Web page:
Spending time outdoors in the Adirondacks during spring is a rewarding experience, as the sounds that emanate from our forests, especially in the early morning, are sure to delight. While the musical calls produced by most birds are relatively short and composed of only a handful of notes, there are a few songs that are considerably longer and more complex.
The lengthiest and most intricate song that commonly graces our woodlands is one heard in patches of mixed forests where dense clusters of undergrowth or ground debris exist on the forest floor. This fast tempo melody is quite loud, yet comes from one of the smallest birds to nest in the Adirondacks – the winter wren.
Being slightly smaller than a chickadee and supporting brown plumage over its entire body, the winter wren is difficult to notice against a background of dead leaves, twigs and tree bark. Additionally, this bird’s knack for retreating into the nooks and crannies in a tangled mass of fallen trees, a cluster of large rocks covered with brush, or the new growth sprouting from the ball of soil elevated by an uprooted tree makes this wren a challenge to spot.
On those occasions when it is glimpsed, the winter wren can be easily identified by its long and slender bill and the manner in which it holds its stubby tail upright. However, the winter wren is heard far more often than it is seen. The song of this bird lasts for 8 to 9 seconds and is said by sound analysts to be composed of over a hundred notes. While various phrases have been developed to represent the calls of most birds, no verbal device could be formulated to describe the call of the winter wren. The rapid pace at which the wren bellows out its series of notes makes its song impossible to translate into a phrase to help a person recognize it.
It also has been determined by researchers that this wren adds to the length and complexity of its song as it gets older. Many species of birds living in a specific geographic region are known to produce distinct fluctuations to the tone of the notes that compose their songs, thereby creating unique dialects. This is also the case for the winter wren as the melody of this songster varies slightly depending on the region of the country in which this bird lives. However, along with its dialect, the relative age of a winter wren may be assessed by a sound expert, as well as any female wren living in the immediate area, based on its vocal skills and talents.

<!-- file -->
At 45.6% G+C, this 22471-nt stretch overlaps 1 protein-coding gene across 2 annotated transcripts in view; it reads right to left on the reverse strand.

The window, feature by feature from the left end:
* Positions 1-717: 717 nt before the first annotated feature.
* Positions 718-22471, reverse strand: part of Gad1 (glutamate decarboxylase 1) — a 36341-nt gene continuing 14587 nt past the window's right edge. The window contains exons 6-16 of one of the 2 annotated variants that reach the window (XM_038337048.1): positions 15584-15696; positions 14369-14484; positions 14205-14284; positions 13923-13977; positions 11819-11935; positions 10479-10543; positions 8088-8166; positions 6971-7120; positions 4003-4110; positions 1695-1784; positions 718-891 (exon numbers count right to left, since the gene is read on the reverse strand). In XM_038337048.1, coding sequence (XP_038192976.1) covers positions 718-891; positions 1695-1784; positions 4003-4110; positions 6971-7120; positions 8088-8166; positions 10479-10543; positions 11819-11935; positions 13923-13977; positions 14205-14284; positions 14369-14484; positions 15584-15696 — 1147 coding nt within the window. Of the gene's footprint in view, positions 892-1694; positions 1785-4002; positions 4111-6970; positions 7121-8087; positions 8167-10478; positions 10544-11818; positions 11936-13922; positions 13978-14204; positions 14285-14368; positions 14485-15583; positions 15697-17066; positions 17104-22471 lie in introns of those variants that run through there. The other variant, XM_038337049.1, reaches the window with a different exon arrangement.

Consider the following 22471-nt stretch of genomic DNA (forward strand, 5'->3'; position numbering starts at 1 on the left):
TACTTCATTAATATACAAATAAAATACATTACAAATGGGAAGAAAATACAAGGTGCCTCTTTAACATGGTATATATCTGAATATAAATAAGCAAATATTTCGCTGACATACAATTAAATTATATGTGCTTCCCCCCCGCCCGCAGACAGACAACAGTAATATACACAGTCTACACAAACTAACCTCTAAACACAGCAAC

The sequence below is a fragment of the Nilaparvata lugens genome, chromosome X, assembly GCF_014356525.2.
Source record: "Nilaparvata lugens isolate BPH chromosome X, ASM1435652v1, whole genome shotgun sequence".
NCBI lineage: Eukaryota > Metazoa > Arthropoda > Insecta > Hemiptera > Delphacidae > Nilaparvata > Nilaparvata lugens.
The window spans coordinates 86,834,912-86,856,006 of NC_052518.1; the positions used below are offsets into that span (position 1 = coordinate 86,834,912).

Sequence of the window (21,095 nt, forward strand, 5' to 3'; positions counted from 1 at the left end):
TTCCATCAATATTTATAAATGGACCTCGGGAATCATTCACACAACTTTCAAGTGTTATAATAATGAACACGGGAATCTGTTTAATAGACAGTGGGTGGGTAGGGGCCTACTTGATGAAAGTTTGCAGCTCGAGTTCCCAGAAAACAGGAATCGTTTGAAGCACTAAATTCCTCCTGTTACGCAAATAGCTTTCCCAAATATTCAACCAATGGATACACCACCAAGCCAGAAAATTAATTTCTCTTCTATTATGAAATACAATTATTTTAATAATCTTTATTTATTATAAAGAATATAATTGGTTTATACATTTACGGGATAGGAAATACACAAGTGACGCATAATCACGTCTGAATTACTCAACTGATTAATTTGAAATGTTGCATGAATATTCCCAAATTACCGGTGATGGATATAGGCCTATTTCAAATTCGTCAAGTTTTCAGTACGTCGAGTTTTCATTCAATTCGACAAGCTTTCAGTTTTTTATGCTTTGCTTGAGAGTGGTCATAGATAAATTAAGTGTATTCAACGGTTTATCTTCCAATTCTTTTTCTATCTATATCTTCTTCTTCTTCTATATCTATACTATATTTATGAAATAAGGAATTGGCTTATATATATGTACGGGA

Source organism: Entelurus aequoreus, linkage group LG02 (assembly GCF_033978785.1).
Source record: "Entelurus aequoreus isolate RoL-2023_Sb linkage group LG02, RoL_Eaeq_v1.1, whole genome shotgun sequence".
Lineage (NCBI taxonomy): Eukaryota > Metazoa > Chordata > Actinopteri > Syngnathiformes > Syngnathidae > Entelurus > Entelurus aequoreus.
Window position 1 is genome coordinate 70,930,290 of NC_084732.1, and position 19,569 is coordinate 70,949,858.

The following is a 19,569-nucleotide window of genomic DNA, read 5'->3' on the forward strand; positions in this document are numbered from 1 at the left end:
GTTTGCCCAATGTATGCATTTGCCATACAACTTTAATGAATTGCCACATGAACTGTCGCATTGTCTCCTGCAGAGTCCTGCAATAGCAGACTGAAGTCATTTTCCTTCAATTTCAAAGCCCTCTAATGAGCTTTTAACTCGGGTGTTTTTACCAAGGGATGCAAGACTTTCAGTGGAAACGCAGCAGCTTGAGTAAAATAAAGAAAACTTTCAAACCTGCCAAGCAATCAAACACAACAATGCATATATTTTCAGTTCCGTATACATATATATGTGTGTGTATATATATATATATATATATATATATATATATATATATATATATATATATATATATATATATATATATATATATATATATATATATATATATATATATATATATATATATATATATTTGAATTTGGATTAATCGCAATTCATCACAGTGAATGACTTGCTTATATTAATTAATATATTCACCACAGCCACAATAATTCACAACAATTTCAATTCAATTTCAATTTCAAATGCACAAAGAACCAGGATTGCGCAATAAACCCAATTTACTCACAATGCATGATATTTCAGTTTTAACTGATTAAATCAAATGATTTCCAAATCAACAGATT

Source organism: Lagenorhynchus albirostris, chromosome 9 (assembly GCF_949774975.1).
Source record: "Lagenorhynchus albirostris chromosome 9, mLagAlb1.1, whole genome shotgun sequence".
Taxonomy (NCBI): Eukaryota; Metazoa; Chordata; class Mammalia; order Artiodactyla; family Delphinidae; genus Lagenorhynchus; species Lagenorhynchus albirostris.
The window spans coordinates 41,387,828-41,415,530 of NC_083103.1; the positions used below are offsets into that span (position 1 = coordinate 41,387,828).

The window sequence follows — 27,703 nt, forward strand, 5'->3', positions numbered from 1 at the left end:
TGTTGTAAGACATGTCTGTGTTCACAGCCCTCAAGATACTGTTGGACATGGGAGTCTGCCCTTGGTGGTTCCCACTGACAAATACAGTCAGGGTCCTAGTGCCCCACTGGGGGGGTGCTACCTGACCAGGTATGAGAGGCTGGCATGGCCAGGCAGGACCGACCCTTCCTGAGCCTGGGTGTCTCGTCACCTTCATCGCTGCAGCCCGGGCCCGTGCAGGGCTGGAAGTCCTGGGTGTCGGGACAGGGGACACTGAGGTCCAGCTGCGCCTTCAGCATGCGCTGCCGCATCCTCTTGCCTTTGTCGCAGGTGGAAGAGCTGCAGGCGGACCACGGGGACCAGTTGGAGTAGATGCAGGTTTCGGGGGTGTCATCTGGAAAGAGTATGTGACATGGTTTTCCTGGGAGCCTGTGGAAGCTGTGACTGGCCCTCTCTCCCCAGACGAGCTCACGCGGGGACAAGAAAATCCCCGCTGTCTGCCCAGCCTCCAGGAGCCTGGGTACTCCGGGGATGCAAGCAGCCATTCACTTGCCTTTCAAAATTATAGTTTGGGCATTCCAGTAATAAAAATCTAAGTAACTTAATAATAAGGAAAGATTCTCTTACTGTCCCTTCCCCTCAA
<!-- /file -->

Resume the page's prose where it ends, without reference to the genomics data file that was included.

Along with announcing its presence to potential mates, the male spends some of its time constructing the framework of several nests within his territory. These structures are often tucked away in the crannies of various piles of debris on the forest floor. Once a female elects to claim one of these partially completed structures, she then adds a layer of soft bedding material to the framework to prepare the future nursery for her eggs. While the male assists the female in the various chores associated with nesting, he does not form a lasting bond with her. As soon as the nestlings have learned to fly and find food for them, the male abandons the female and may breed again with a different female that has wandered into his territory.
The preference of this wren to nest, rest and occasional forage in cubbies, grottos, and other similar enclosures near the ground makes this bird function more like a mouse or vole than a bird. By spending a fair amount of time in sheltered places, the winter wren is not as adversely impacted by periods of unseasonably cold spring weather as birds that concentrate their time exposed to the wind in the canopy. This permits the winter wren to arrive in the North Country fairly early in the spring just after the snow has melted despite the cold that still regularly occurs in the early spring.
There is an abundance of bird sounds, along with the noise from peepers and a few other amphibians currently reverberating across the landscape. With the reemergence of black flies and other insects, the Adirondacks can now support a healthy population of birds that are genetically programmed to begin breeding with the onset of bug season. For these feathered creatures, singing is the most common way of attracting a mate, yet no species is as adept at announcing its intension to reproduce as the tiny winter wren.
Photo: Winter Wren.
A version of this story first appeared on the Adirondack Almanack in 2012.